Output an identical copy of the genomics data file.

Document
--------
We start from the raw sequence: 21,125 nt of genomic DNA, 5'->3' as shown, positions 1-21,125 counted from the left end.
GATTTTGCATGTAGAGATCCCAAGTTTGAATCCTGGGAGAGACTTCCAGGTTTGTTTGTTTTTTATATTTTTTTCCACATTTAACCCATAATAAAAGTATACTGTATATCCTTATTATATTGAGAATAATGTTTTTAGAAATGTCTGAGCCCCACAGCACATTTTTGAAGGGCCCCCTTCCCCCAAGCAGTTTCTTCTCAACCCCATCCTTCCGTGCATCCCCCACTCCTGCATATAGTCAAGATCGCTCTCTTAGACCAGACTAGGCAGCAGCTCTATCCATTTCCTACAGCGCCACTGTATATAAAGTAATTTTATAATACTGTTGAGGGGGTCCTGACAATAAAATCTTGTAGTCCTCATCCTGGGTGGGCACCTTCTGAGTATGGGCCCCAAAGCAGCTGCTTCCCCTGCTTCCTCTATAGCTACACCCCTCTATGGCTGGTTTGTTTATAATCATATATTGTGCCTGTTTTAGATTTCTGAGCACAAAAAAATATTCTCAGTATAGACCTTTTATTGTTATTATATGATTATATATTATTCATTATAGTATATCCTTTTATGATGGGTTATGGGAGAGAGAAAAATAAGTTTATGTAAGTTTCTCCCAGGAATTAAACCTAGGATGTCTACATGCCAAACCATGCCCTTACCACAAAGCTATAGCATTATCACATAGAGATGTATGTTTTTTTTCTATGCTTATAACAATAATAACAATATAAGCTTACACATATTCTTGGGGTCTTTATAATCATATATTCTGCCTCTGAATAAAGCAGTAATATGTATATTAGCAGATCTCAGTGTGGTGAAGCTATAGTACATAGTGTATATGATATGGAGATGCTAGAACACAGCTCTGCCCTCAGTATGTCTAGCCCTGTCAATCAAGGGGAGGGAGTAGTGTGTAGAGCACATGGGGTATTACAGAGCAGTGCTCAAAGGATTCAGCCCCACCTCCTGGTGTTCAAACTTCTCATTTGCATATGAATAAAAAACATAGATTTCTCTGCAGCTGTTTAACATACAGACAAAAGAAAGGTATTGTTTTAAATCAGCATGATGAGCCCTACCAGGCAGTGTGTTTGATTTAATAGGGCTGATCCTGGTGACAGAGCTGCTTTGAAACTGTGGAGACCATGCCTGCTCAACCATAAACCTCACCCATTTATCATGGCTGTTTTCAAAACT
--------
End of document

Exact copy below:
We start from the raw sequence: 21,125 nt of genomic DNA, 5'->3' as shown, positions 1-21,125 counted from the left end.
GATTTTGCATGTAGAGATCCCAAGTTTGAATCCTGGGAGAGACTTCCAGGTTTGTTTGTTTTTTATATTTTTTTCCACATTTAACCCATAATAAAAGTATACTGTATATCCTTATTATATTGAGAATAATGTTTTTAGAAATGTCTGAGCCCCACAGCACATTTTTGAAGGGCCCCCTTCCCCCAAGCAGTTTCTTCTCAACCCCATCCTTCCGTGCATCCCCCACTCCTGCATATAGTCAAGATCGCTCTCTTAGACCAGACTAGGCAGCAGCTCTATCCATTTCCTACAGCGCCACTGTATATAAAGTAATTTTATAATACTGTTGAGGGGGTCCTGACAATAAAATCTTGTAGTCCTCATCCTGGGTGGGCACCTTCTGAGTATGGGCCCCAAAGCAGCTGCTTCCCCTGCTTCCTCTATAGCTACACCCCTCTATGGCTGGTTTGTTTATAATCATATATTGTGCCTGTTTTAGATTTCTGAGCACAAAAAAATATTCTCAGTATAGACCTTTTATTGTTATTATATGATTATATATTATTCATTATAGTATATCCTTTTATGATGGGTTATGGGAGAGAGAAAAATAAGTTTATGTAAGTTTCTCCCAGGAATTAAACCTAGGATGTCTACATGCCAAACCATGCCCTTACCACAAAGCTATAGCATTATCACATAGAGATGTATGTTTTTTTTCTATGCTTATAACAATAATAACAATATAAGCTTACACATATTCTTGGGGTCTTTATAATCATATATTCTGCCTCTGAATAAAGCAGTAATATGTATATTAGCAGATCTCAGTGTGGTGAAGCTATAGTACATAGTGTATATGATATGGAGATGCTAGAACACAGCTCTGCCCTCAGTATGTCTAGCCCTGTCAATCAAGGGGAGGGAGTAGTGTGTAGAGCACATGGGGTATTACAGAGCAGTGCTCAAAGGATTCAGCCCCACCTCCTGGTGTTCAAACTTCTCATTTGCATATGAATAAAAAACATAGATTTCTCTGCAGCTGTTTAACATACAGACAAAAGAAAGGTATTGTTTTAAATCAGCATGATGAGCCCTACCAGGCAGTGTGTTTGATTTAATAGGGCTGATCCTGGTGACAGAGCTGCTTTGAAACTGTGGAGACCATGCCTGCTCAACCATAAACCTCACCCATTTATCATGGCTGTTTTCAAAACT